Tyres

Tyre Legality

The UK law states that a tyre must be ‘fit for purpose’

This means tyres must;

  • Be compatible with the types of tyres fitted to the other wheels, not have any lump, bulge or tear caused by separation or partial failure of the structure.
  • Not have a cut or tear in excess of 25mm or 10% of the width of the tyre, whichever is the greater, and which is deep enough to reach the ply or cord.
  • Not have any part of the ply or cord exposed.
  • Have a minimum legal tread depth of 1.6 mm, and be showing 75% of tread pattern which must be central to the tyre

A vehicle with any of these faults, or with tyres of different nominal size or aspect ratio on the same axle, is liable to fail an MOT test.

You can take a rough measurement of tread depth with a 20p coin*

  • Place 20p in the tyre tread.
  • Look at the coin with your eyes level to the tyre’s surface.
  • If the border of the coin is in full view – the tyre is illegal

* This method is not an exact method of measurement

Tyre Labelling

How to read and understand tyre labels.

New EU legislation came into force in November 2012, whereby all tyres sold must be clearly labelled to advise the consumer on fuel efficiency, wet grip road holding, and exterior noise levels.  Every tyre sold now will have one of these labels – if not the tyre is old stock.

For fuel & wet grip, ‘A’ is the best performing and with exterior noise levels, if you want the tyre as quiet as possible, the lowest decibel (dB) number is required.

Tyre Markings

How to read and understand tyre markings.

The markings and writing on your tyre not only state the brand and model of the tyre, but also the sizes, width, aspect ratio, and load and speed rating.

But what does that mean? Putting the branding to one side, let’s focus on the numbers and letters.

For example, a tyre may say 205/65/R16 . This would mean that the tyre is 205 mm wide, the 65 is an aspect ratio. This ratio is what the height of the tyre sidewall is, in relation to its width. So in this example, the tyre wall is 65% of the tyres width.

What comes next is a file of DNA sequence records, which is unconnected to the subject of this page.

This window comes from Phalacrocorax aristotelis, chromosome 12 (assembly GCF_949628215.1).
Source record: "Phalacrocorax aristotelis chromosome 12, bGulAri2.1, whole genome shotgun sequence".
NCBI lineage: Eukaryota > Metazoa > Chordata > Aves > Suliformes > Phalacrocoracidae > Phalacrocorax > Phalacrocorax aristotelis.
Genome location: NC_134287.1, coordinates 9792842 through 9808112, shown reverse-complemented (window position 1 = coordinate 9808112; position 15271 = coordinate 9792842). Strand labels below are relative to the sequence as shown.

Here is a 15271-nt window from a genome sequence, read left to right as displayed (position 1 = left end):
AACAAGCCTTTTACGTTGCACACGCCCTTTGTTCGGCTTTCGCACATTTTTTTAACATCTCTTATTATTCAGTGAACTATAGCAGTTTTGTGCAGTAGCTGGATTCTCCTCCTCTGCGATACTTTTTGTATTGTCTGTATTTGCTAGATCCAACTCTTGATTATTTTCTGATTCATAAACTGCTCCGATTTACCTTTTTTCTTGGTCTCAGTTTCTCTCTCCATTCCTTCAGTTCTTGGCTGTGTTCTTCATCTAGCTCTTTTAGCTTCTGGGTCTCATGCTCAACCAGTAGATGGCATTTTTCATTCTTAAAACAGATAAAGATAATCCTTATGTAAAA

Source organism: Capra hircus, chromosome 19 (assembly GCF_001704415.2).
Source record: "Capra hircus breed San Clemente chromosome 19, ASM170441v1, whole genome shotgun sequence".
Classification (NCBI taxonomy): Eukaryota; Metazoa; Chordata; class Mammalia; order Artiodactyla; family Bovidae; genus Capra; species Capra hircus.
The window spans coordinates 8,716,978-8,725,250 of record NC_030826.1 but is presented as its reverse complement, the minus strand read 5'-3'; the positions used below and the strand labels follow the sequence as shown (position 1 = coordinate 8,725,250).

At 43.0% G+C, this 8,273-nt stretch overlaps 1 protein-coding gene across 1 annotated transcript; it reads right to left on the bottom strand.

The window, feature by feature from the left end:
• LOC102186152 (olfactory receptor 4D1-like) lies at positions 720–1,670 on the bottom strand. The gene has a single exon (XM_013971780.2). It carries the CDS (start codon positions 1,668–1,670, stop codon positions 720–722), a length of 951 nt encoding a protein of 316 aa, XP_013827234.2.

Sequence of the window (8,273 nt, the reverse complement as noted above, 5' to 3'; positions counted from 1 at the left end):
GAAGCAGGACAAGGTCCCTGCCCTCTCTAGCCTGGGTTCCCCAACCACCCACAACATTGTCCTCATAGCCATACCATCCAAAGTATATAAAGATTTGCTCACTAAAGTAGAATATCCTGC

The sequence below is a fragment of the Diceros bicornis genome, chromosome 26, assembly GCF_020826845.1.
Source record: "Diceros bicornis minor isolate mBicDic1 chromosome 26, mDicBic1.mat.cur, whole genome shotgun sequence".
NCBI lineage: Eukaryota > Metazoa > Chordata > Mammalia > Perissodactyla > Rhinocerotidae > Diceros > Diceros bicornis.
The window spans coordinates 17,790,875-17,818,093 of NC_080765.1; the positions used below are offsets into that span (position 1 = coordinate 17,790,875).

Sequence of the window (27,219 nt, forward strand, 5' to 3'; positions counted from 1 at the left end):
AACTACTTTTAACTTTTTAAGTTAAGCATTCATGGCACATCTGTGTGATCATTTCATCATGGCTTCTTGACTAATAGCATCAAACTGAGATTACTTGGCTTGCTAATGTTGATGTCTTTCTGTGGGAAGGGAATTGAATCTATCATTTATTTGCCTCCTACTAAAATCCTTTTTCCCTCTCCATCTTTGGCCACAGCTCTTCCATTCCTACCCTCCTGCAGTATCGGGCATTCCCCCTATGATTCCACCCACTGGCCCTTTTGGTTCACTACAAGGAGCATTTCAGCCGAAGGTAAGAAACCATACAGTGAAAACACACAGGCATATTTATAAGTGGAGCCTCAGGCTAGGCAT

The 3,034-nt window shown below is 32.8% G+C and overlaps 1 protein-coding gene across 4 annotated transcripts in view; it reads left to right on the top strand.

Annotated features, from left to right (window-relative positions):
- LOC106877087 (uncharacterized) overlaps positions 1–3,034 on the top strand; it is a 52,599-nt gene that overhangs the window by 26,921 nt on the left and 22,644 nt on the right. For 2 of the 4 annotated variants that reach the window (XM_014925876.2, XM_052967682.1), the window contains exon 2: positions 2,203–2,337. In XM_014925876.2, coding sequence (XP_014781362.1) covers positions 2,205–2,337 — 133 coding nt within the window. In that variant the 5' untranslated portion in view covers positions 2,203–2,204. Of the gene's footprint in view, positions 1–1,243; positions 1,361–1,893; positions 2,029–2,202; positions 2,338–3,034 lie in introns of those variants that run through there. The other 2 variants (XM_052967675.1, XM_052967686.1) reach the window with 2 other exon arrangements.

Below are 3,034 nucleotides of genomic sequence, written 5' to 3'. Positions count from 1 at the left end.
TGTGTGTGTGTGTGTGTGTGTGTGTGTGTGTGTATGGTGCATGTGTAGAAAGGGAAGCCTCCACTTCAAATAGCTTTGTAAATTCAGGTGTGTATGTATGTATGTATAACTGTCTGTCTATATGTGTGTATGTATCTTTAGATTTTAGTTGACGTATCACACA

Next is R16 , which tells us two things, the ‘R’ , that the tyre is of radial construction, the 16 tells us what diameter wheel these tyres are designed for.

So this tyre is telling us it’s a radial tyre, 205 mm wide, with a tyre wall 65% of its width, which will only fit 16 inch wheels.

The next two sets of numbers and letter are the load index, and speed rating. So if we use the same 205/65/R16 tyre, we now see a number and a letter.

The number is the load index, this tells us the weight that each tyre can carry, the letter is the speed rating, denoting what maximum speed the tyre can safely drive at.

So from the example, we see that this tyre has been rated 95 V . From the charts below we can see that this tyre is rated to carry no more than 690 KG per wheel. So a total vehicle weight of 2760 KG ( the average vehicle weight being about 1,400KG ) is permitted. The speed rating on the example tyre V, means that it is not recommended by the manufacturer to exceed 150mph.

These ratings may seem high but they need to accommodate unrestricted roads such as the Isle of Man and the German Autobahns.

Book a free tyre check at MOTEST and stay safe

Good tyres are critical to ensure you and your passengers are safe. Not only is it dangerous to drive round with faulty tyres, it can also cost you 3 penalty points and up to £1000 fine for each defective tyre!

That why MOTEST are happy to help with this free four point check on all tyres

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Check all tyres including spare for general condition
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Check all tyre pressures are correct
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Check tread depth and pattern for legality
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Check if front tyres show excessive or uneven wear pattern